Wednesday, 31 March 2010

National Poetry Competition

Poet and novelist Helen Dunmore has won the £5,000 first prize in the National Poetry Competition with The Malarkey, having entered at the last minute "on an impulse".

You sometimes hear the view that poets who have "made it" shouldn't be entering competitions like this, that they should be reserved for bringing new poets to wider attention. I don't have a problem with it at all - I'd imagine very few poets or novelists in the UK have "made it" to the extent that they can afford to ignore the possibility of a £5,000 prize. And anyway, surely all entrants want to compete against the best.

That said, I was a bit dismayed by the comment from Ruth Padel that when they discovered who it was by, they "threw their hats in the air". It makes it sound as if they wouldn't have been just as pleased if it had been by a complete unknown (I'm sure that's not what she meant, but it doesn't sound good).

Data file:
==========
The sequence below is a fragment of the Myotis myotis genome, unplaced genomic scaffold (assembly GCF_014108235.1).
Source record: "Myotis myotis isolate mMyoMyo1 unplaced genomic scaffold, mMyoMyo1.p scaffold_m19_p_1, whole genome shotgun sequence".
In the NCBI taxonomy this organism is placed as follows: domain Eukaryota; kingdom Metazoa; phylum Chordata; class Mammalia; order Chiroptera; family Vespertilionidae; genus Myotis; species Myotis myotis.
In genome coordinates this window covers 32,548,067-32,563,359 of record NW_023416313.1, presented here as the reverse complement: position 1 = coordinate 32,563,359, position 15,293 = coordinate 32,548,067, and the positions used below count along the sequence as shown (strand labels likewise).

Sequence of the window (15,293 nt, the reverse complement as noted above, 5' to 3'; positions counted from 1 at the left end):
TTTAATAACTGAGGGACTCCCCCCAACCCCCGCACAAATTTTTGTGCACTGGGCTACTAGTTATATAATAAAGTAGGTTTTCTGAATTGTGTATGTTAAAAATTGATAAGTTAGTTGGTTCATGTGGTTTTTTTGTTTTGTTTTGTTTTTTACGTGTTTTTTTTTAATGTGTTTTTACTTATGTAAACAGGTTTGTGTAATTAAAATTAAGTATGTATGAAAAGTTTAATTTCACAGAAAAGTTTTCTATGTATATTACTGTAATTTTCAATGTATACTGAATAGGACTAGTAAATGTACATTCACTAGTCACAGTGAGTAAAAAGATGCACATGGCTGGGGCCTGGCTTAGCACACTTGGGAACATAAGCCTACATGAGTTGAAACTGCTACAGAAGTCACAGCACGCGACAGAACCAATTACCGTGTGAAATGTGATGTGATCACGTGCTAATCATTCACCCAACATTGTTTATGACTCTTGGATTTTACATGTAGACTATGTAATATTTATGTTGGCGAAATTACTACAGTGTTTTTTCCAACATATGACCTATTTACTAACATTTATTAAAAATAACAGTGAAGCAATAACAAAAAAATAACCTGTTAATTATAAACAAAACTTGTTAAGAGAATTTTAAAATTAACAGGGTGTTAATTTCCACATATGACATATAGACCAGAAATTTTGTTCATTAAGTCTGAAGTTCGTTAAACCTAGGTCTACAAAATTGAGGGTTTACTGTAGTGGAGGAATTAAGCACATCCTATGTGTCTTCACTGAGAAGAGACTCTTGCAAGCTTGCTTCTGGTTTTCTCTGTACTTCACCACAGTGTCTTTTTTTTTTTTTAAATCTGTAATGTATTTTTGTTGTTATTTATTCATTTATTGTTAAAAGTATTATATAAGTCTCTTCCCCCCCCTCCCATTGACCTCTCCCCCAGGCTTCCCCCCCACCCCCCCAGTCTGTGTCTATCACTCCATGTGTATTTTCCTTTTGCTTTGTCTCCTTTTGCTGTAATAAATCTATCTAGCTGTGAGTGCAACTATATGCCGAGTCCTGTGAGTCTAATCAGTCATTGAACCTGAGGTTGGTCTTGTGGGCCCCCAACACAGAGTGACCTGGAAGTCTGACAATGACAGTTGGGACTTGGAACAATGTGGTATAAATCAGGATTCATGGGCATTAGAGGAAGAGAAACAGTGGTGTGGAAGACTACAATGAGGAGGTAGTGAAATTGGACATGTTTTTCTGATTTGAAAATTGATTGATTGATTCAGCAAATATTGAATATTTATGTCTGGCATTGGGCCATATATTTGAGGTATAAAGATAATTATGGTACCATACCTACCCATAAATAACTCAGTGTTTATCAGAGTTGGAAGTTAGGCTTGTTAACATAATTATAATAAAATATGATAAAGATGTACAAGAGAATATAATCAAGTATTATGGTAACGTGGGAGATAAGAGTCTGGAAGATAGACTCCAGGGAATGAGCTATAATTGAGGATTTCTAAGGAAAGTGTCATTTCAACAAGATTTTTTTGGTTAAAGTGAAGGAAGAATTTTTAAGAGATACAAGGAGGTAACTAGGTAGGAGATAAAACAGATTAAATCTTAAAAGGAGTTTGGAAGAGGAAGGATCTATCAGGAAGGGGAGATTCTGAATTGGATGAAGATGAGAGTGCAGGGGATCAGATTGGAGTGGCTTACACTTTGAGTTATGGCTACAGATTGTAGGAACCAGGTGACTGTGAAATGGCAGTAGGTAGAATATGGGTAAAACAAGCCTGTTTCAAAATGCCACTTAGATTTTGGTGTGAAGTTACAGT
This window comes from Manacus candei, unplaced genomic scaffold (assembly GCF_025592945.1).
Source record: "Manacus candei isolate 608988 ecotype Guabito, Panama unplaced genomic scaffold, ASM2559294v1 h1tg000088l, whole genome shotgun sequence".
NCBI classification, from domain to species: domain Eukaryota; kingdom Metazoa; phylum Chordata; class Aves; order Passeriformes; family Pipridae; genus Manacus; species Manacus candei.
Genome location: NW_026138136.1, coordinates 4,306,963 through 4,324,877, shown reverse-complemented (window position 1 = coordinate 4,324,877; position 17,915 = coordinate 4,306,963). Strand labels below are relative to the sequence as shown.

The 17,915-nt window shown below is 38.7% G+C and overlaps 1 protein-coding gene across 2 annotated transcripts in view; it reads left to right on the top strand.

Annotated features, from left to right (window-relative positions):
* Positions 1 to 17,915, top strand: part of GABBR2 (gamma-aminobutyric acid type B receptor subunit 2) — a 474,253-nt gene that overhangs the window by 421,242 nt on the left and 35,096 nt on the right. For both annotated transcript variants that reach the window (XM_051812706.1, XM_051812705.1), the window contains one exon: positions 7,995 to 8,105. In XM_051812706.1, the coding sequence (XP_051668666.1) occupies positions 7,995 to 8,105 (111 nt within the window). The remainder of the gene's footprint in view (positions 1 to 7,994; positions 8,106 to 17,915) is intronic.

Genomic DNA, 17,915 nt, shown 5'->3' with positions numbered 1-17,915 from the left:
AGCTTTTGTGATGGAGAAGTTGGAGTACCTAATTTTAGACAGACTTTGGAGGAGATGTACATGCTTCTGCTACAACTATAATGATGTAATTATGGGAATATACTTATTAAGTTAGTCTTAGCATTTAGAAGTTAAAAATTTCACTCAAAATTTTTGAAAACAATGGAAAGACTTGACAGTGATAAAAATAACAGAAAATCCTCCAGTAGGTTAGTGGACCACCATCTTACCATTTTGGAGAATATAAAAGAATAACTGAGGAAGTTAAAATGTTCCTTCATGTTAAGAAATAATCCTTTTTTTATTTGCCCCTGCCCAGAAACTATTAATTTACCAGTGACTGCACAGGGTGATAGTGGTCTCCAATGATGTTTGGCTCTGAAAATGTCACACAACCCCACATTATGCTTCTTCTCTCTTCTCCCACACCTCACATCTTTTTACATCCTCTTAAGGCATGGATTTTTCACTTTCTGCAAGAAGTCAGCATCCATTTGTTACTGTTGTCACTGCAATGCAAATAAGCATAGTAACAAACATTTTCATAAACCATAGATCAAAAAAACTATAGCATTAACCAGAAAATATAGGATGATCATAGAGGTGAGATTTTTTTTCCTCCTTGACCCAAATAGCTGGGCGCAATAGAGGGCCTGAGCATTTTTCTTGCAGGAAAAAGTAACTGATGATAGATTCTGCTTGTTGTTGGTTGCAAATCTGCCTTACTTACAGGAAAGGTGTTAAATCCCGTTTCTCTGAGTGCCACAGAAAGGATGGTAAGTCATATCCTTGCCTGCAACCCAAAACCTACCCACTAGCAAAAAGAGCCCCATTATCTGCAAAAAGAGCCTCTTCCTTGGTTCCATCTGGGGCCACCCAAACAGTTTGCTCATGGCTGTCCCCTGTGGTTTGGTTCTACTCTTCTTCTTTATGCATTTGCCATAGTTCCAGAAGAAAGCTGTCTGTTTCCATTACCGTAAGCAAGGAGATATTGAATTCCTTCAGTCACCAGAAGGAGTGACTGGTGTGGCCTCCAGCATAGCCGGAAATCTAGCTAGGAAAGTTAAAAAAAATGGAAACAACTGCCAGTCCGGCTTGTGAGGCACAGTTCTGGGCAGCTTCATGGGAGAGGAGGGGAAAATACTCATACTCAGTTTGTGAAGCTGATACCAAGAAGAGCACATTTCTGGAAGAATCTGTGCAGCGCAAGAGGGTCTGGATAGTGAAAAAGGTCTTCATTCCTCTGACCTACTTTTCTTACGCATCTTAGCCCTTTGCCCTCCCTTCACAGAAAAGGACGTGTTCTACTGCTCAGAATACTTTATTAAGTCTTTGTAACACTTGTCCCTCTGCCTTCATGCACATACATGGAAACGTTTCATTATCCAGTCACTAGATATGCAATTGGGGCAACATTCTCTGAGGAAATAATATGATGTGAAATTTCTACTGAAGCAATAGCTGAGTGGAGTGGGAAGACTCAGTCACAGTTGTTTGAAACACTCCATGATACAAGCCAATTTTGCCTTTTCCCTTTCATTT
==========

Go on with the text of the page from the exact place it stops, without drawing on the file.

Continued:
But anyway, I like the look of what I've read of the shortlisted poems so far, especially those by Jon Stone, Ian Pindar and Sam Riviere. It looks like a really strong, energetic list to me. The winner itself is growing on me too, although I think it does err on the side of being a bit too prosey in parts.

Tuesday, 30 March 2010

Shindig! in Leicester

It's that time again - the next Nine Arches Press Shindig is on Monday, April 12th, with readings from 7.30pm, at the Looking Glass, 68-70 Braunstone Gate, Leicester LE3 5LG.

The featured readers this time around are Myra Connell, Lydia Towsey and Simon Turner. It's another varied and very entertaining bill, I think - we're lucky to have three such talented poets in town together.